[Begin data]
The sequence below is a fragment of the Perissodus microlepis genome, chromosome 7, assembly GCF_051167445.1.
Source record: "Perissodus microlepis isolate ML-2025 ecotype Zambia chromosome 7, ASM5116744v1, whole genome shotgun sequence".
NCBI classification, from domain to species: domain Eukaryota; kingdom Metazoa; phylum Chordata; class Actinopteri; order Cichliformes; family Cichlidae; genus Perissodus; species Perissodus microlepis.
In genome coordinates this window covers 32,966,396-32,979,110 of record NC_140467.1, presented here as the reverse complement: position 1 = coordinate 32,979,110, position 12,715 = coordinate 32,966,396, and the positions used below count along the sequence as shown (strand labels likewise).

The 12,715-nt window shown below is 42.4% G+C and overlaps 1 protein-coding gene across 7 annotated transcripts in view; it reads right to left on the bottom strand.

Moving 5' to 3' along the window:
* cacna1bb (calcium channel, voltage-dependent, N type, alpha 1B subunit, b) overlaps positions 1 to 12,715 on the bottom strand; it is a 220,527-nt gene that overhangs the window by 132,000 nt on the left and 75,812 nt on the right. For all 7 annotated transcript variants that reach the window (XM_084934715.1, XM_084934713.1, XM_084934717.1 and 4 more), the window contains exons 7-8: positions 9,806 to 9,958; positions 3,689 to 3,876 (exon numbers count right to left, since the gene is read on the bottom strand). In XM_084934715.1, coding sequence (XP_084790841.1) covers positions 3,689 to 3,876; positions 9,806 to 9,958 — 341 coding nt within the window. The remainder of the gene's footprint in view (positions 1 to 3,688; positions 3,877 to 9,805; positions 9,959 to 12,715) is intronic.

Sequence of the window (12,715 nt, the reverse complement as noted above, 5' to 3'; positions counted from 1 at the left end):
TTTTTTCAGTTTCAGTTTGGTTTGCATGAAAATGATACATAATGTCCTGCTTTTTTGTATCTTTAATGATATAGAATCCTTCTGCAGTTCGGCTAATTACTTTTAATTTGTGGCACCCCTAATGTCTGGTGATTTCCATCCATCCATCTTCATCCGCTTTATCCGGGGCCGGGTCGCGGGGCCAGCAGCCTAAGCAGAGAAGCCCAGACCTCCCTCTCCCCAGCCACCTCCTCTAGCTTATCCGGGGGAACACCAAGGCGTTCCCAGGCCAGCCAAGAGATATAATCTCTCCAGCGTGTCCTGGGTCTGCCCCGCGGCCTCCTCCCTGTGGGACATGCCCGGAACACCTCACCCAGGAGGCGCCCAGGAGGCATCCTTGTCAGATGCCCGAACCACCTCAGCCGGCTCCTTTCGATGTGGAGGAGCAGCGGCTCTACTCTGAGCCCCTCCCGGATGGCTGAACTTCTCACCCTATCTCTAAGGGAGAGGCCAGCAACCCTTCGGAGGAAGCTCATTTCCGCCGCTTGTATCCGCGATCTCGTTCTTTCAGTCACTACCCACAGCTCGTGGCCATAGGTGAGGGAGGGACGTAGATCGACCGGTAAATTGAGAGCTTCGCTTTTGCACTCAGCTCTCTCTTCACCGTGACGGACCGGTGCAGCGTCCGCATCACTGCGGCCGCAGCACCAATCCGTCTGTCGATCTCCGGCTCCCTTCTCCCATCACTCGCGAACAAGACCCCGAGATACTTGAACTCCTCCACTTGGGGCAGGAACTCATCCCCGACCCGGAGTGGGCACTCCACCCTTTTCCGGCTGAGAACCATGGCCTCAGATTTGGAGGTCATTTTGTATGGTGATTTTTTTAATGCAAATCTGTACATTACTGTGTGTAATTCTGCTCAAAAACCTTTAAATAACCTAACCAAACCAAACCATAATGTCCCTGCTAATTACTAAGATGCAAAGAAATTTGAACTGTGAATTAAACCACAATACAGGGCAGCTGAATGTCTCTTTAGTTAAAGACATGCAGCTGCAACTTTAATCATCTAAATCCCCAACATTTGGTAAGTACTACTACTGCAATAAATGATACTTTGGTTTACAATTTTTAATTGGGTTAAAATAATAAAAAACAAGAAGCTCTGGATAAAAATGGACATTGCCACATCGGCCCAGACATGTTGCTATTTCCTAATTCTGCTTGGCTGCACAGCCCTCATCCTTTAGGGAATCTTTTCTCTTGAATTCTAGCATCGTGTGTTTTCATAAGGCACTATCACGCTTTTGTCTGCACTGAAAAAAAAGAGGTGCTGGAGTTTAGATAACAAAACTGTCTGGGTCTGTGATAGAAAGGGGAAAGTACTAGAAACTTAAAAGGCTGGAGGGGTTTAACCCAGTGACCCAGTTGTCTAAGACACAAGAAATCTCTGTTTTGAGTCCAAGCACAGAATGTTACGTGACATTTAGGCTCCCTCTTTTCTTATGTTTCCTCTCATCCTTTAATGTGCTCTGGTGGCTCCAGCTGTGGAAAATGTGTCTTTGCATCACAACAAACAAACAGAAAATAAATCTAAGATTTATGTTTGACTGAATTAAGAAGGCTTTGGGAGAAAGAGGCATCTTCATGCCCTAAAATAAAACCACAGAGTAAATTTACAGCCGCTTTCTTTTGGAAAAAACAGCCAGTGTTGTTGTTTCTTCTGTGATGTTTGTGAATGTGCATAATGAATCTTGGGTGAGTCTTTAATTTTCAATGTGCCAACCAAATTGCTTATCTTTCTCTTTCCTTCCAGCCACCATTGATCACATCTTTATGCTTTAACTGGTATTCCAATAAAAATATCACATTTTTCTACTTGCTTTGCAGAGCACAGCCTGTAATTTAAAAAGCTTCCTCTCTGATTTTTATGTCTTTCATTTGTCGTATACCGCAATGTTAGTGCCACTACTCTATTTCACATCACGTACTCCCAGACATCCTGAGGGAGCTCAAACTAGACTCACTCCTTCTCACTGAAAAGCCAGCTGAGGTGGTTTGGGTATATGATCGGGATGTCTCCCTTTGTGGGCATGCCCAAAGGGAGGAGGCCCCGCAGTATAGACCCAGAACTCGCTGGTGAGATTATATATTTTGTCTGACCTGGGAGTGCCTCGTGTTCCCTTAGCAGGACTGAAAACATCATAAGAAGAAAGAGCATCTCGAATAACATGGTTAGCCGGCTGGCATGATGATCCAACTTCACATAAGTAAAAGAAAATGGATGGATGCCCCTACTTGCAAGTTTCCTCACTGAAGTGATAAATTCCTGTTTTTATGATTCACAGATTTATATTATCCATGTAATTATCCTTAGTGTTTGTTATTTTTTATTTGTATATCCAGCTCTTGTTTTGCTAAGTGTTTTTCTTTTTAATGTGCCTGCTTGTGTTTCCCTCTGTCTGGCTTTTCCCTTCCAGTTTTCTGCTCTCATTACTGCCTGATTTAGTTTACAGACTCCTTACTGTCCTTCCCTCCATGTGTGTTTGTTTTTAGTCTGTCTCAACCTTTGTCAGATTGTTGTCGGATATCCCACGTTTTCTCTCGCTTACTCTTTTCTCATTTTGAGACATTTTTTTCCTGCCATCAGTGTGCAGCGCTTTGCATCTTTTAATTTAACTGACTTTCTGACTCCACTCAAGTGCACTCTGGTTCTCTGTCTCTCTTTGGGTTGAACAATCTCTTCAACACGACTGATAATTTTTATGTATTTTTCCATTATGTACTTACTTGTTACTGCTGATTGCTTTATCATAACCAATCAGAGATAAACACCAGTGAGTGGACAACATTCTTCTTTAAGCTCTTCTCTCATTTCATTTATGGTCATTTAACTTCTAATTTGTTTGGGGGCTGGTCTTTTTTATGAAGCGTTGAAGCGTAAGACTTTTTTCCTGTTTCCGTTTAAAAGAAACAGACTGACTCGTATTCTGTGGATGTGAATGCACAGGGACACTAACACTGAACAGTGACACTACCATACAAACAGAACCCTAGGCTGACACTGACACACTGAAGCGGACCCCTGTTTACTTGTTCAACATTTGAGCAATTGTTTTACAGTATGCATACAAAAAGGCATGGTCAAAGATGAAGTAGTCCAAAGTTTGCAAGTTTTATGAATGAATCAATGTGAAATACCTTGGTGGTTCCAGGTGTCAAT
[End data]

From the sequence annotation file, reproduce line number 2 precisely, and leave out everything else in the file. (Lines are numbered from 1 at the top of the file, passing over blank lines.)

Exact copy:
Source record: "Perissodus microlepis isolate ML-2025 ecotype Zambia chromosome 7, ASM5116744v1, whole genome shotgun sequence".